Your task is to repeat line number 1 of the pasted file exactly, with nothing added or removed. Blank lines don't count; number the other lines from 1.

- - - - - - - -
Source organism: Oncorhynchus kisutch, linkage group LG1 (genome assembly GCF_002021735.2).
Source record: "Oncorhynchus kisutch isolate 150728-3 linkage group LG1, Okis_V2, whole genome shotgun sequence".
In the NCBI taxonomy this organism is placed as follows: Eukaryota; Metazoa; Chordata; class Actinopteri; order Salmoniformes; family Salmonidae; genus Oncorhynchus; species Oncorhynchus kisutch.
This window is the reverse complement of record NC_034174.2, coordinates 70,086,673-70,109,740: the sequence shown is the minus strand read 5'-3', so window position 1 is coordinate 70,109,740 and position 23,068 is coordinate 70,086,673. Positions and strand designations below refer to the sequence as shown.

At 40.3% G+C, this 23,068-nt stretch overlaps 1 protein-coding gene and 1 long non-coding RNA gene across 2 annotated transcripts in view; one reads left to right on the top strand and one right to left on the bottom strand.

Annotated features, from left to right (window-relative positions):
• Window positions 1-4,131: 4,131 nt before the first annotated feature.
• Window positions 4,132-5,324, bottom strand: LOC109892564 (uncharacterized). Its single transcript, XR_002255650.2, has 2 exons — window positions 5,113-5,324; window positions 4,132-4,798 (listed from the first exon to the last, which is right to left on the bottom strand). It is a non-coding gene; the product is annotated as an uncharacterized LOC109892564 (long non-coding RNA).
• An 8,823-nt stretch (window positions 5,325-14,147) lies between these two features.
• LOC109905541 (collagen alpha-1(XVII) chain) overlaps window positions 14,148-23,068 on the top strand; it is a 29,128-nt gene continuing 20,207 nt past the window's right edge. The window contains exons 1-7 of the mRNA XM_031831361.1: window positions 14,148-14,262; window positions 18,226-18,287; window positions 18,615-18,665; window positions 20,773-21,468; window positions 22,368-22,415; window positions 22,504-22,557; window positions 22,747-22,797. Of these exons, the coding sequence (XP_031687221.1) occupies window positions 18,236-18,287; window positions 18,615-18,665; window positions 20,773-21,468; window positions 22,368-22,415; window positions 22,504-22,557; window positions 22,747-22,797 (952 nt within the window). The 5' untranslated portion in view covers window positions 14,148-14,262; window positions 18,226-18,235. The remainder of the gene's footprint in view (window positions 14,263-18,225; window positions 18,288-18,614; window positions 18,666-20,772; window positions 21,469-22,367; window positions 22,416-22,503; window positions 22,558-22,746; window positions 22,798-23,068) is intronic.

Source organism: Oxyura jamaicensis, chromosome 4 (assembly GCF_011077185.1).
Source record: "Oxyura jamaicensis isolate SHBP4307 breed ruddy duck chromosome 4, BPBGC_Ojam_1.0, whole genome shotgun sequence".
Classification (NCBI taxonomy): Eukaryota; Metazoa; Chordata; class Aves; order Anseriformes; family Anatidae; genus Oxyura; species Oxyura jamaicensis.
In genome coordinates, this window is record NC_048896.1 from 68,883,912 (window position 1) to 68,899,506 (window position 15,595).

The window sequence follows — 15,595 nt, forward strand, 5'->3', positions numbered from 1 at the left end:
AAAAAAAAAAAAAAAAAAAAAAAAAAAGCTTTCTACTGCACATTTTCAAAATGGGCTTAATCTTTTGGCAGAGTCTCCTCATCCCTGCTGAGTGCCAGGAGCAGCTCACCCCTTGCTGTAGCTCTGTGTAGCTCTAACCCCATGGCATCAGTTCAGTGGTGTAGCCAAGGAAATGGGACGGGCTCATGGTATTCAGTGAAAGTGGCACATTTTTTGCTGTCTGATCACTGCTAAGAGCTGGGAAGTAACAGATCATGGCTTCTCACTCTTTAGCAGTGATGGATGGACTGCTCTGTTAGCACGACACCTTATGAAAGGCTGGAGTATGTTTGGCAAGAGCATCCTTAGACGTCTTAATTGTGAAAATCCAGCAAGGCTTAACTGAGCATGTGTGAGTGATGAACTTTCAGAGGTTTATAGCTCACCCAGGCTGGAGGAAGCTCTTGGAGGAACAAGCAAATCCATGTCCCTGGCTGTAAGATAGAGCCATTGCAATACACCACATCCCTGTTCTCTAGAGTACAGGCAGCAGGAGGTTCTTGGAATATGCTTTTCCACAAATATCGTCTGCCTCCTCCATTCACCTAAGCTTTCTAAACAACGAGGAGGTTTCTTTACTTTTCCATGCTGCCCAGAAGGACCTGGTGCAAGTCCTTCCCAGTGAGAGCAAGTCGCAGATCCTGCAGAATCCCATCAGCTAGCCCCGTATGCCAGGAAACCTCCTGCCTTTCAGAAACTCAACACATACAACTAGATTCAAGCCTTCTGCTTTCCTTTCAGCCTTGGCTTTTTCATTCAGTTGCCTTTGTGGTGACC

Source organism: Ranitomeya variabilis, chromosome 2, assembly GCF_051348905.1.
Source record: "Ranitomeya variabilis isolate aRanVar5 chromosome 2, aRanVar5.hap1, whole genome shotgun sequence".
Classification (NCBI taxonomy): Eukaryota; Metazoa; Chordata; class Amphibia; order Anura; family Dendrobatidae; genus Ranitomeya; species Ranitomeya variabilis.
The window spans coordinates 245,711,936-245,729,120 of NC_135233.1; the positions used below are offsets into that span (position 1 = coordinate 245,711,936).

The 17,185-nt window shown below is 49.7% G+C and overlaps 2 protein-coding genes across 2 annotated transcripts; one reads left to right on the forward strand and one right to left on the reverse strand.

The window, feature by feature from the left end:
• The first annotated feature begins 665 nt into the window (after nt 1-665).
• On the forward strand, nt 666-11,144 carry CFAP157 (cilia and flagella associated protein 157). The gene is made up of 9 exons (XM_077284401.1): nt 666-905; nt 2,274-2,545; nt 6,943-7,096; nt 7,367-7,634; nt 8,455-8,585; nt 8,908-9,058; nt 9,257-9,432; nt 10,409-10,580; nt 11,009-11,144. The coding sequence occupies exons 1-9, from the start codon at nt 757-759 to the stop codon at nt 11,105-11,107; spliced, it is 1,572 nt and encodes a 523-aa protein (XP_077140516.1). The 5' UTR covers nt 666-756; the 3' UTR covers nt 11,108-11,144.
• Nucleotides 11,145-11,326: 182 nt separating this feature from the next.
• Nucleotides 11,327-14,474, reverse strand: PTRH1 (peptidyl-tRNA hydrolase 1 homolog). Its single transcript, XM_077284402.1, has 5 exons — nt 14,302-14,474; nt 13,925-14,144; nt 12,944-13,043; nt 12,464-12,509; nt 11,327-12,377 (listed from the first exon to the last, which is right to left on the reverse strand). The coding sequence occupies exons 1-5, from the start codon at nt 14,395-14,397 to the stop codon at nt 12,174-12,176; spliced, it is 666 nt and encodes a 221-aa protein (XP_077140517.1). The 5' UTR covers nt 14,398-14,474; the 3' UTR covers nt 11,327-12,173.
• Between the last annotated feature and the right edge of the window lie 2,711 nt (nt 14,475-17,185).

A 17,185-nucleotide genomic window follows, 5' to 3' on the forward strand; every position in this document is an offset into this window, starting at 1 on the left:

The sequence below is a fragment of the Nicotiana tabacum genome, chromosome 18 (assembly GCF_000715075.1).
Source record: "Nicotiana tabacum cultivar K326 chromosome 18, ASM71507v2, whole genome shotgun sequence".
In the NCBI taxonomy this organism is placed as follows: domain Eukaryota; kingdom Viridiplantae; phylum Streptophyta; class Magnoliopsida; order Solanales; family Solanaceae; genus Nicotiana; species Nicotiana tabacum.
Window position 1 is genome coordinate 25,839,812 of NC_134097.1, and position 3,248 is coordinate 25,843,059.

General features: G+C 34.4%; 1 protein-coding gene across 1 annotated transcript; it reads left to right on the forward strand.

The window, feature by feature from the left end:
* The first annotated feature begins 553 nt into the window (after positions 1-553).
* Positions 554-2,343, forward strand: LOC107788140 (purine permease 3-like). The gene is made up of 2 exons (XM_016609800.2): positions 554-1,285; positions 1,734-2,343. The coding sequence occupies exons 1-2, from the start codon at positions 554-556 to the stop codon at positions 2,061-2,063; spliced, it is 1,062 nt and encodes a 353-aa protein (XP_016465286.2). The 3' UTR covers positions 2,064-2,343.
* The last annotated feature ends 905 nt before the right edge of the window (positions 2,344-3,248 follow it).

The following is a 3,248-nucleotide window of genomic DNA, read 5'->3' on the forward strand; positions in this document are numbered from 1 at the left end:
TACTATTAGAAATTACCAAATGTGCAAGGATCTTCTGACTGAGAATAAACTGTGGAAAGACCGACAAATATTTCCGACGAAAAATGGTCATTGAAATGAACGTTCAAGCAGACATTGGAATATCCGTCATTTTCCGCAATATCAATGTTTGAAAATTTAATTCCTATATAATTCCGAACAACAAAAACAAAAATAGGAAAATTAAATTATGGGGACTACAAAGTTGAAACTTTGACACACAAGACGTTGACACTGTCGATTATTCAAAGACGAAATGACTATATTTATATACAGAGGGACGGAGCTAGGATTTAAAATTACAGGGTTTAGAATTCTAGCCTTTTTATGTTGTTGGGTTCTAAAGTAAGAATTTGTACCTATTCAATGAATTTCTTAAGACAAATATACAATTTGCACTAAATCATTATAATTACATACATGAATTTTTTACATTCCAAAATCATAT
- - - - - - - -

Source organism: Oncorhynchus kisutch, linkage group LG1 (genome assembly GCF_002021735.2).